Review: Cough Cough EP/ Everything Everything
By Ambika Terhanian
Opening track “Cough Cough” bursts with big band horns, while lead vocalist Jonathan Higgs proclaims, “I’m comin’ alive! I’m happening now!” with enthusiasm that is believable. And yes, the lyrics were Google’d, as his English accent is a bit on the strong side, which distinguishes his voice from other Justin Timberlake sound-alikes. Riddled with happy-go-lucky, choppy hooks, Cough Cough EP boasts a carefree party life.
A little slim, six songs are sufficient enough for a group like this, as there is only so much to do with a synthesizer. Although the galore of synth-pop keys are complaisantly produced, after back-to-back listening it can get mind-boggling and might even lead to a headache.
This is not to say the songs are annoying when taken in moderation. The palatable harmonies sung by Higgs and Co. are enjoyable to the extent that Coldplay can be heard in retrospect. Maybe it’s the British commonality.
Don’t forget that under all the floater programming that there is an actual, real-life band. This is reinforced with the steep bass lineage and trickled guitar cuts of “Kemosabe.”
Another plus of this album pariah is the African mate call of a chorus that’s sure to be on replay in your head. Contrary to its fun counterparts, “Undrowned” is a serious-voiced sign that shit just got real. Although written with a children’s lullaby tempo, it’s not exactly something recommended to play for night-tucked kids. The sadness might leave them crying themselves to sleep.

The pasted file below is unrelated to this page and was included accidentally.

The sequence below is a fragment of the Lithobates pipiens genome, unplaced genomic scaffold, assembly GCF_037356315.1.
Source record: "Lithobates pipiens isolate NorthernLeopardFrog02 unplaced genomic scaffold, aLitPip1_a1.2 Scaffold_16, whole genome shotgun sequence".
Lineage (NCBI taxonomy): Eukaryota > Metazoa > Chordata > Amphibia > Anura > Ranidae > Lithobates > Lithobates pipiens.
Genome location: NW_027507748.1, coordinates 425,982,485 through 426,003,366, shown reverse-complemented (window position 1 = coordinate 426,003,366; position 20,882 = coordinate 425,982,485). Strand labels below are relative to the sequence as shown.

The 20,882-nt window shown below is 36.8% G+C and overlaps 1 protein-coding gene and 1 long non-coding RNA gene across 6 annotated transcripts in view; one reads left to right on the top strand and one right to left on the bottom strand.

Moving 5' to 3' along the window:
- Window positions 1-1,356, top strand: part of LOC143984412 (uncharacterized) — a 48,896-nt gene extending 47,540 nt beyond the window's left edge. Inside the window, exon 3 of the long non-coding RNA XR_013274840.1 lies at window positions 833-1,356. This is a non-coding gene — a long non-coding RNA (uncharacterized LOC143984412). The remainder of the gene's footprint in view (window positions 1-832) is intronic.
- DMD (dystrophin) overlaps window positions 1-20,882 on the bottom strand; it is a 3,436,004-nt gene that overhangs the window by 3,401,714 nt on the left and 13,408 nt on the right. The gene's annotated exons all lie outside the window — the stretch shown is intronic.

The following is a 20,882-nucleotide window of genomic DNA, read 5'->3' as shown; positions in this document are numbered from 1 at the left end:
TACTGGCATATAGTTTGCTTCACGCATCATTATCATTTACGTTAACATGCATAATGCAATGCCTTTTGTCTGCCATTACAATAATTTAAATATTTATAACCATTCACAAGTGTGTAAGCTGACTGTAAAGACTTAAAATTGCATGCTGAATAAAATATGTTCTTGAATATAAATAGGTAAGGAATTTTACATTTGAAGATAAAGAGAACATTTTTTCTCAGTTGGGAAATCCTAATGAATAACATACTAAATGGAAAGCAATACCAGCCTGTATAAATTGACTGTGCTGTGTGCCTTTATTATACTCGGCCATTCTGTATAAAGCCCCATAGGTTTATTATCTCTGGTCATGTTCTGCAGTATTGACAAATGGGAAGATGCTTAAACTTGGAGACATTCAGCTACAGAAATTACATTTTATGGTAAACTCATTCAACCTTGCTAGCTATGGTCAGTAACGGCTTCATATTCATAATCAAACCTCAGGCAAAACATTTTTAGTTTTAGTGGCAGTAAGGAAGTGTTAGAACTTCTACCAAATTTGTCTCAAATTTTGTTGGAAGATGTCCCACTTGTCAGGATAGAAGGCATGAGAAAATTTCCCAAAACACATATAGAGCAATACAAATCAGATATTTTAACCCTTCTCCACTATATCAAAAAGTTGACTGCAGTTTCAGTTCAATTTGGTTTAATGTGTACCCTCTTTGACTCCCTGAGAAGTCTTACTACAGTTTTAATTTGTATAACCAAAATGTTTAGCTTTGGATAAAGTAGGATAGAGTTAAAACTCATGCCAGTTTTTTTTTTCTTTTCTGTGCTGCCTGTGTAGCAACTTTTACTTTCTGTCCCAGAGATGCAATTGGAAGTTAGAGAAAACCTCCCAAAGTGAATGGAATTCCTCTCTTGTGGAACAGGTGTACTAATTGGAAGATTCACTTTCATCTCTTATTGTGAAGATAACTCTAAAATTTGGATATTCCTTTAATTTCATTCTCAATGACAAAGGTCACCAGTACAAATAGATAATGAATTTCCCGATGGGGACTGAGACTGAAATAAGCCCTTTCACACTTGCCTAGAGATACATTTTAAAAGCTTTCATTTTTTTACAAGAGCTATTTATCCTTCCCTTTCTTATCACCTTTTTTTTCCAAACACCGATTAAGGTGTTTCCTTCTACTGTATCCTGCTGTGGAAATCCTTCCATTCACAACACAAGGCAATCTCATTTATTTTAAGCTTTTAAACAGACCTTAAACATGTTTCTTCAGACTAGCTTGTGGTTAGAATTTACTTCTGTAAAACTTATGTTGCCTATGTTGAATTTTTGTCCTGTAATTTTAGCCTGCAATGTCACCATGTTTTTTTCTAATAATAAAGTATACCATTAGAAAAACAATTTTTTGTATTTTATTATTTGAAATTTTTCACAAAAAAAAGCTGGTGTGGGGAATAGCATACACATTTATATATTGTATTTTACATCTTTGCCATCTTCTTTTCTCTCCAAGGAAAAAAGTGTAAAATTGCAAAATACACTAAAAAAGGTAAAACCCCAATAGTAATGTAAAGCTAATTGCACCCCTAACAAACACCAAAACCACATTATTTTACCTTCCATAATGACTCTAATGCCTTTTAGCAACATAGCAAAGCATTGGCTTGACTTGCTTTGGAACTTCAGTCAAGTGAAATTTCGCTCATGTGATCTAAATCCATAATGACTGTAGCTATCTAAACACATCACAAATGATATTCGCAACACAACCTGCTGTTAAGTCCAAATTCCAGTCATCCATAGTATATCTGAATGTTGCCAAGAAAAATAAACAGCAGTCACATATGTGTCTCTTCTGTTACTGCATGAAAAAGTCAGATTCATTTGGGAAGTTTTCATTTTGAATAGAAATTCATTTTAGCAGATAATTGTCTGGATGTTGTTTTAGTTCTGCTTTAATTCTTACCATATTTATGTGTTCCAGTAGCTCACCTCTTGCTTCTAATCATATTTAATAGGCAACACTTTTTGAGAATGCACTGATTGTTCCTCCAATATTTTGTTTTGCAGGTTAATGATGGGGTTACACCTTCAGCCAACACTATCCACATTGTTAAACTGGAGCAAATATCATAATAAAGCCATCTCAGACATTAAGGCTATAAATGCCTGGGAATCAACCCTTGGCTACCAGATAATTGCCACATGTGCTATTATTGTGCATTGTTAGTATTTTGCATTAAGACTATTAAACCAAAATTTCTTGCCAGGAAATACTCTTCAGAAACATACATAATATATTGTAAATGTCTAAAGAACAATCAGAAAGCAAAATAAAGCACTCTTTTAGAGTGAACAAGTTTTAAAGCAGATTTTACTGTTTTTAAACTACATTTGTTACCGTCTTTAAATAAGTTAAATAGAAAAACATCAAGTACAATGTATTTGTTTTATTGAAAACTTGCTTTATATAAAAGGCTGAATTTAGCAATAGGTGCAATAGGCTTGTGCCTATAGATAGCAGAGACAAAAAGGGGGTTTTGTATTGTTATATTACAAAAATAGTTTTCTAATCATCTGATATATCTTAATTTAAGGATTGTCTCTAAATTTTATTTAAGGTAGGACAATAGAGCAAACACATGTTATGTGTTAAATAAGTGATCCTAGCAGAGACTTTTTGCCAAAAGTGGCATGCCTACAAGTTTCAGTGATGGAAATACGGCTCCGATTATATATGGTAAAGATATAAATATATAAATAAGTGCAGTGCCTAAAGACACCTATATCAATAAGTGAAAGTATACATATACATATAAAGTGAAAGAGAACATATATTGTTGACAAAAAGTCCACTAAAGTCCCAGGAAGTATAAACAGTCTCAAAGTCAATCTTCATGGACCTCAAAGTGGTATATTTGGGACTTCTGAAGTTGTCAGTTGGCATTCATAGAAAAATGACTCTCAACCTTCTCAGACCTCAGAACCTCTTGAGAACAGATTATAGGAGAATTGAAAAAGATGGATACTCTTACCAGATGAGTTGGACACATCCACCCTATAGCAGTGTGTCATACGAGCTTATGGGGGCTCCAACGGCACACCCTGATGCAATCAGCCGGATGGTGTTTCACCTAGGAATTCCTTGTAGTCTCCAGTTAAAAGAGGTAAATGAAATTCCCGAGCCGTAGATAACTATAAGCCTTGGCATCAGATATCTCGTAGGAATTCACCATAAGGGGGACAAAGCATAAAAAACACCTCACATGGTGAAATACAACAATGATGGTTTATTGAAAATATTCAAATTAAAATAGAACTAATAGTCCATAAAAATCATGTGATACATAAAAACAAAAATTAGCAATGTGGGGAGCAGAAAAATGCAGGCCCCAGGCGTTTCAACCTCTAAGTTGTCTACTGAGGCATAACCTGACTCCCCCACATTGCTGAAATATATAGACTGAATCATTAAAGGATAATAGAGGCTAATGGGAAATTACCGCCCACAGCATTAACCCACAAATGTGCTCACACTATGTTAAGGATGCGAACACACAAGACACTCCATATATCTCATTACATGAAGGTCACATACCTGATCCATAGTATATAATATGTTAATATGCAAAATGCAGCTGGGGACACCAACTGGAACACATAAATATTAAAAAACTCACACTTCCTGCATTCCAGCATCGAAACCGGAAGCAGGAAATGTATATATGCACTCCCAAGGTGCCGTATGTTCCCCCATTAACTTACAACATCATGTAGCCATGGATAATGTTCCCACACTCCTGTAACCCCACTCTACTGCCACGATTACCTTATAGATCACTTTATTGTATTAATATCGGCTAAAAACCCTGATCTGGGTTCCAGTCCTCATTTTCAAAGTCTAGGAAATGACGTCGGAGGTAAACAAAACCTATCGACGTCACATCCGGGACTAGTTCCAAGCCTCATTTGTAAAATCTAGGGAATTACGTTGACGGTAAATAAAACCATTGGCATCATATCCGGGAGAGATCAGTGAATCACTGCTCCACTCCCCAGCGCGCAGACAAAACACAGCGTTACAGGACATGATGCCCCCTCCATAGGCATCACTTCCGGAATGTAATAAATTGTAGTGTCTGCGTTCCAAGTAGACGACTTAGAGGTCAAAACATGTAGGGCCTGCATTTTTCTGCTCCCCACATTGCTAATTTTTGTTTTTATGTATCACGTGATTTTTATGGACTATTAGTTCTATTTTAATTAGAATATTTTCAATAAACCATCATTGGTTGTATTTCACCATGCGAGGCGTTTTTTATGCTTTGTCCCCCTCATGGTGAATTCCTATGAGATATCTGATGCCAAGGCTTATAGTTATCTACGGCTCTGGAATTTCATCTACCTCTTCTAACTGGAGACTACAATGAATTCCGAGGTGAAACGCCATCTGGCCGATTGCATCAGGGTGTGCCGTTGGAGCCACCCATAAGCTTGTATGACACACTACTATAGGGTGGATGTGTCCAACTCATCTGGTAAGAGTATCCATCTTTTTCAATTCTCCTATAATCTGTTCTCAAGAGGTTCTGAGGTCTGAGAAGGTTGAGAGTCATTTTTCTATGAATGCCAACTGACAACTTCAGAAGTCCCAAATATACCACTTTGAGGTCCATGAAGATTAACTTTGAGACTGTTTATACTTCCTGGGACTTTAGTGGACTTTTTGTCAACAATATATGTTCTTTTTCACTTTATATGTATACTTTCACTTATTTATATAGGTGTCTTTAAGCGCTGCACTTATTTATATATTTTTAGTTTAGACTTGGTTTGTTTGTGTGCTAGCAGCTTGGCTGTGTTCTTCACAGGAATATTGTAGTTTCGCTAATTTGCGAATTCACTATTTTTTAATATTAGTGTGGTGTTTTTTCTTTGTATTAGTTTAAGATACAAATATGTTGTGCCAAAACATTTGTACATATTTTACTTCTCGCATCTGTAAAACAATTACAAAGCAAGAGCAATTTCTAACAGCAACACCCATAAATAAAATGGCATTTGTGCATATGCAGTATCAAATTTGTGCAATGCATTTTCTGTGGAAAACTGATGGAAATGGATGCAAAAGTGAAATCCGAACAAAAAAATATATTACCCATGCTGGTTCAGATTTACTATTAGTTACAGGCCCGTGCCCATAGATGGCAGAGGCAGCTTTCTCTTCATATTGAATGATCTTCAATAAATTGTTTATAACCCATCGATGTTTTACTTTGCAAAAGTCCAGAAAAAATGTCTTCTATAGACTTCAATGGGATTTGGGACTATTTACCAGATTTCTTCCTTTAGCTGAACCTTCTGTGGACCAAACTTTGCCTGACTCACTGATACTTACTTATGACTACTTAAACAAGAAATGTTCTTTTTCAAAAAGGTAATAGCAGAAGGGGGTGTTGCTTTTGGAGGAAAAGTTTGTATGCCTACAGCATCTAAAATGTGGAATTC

How often is it that a track is so good it needs to be put on the album twice? As often as “Cough Cough” can be remixed and get even better. Surprisingly enough, the song has been thoroughly reconstructed into its own new entity. Which one is the better one? Well, I say out with the old and in with new, the remix brings the whole other level lacking in the original?
Ambika Terhanian is a UF criminology junior. Besides talking about serial killers and the death penalty, she enjoys punk rock and skateboarding. She began writing music reviews in her DIY ‘zine called “RAWR!” and later “It is What it is” when she was 14. She then wrote for a friend’s webzine, Southern Shed Punk. When she is not listening to music, she is either skateboarding or hanging out at the Krishna House.Share on social media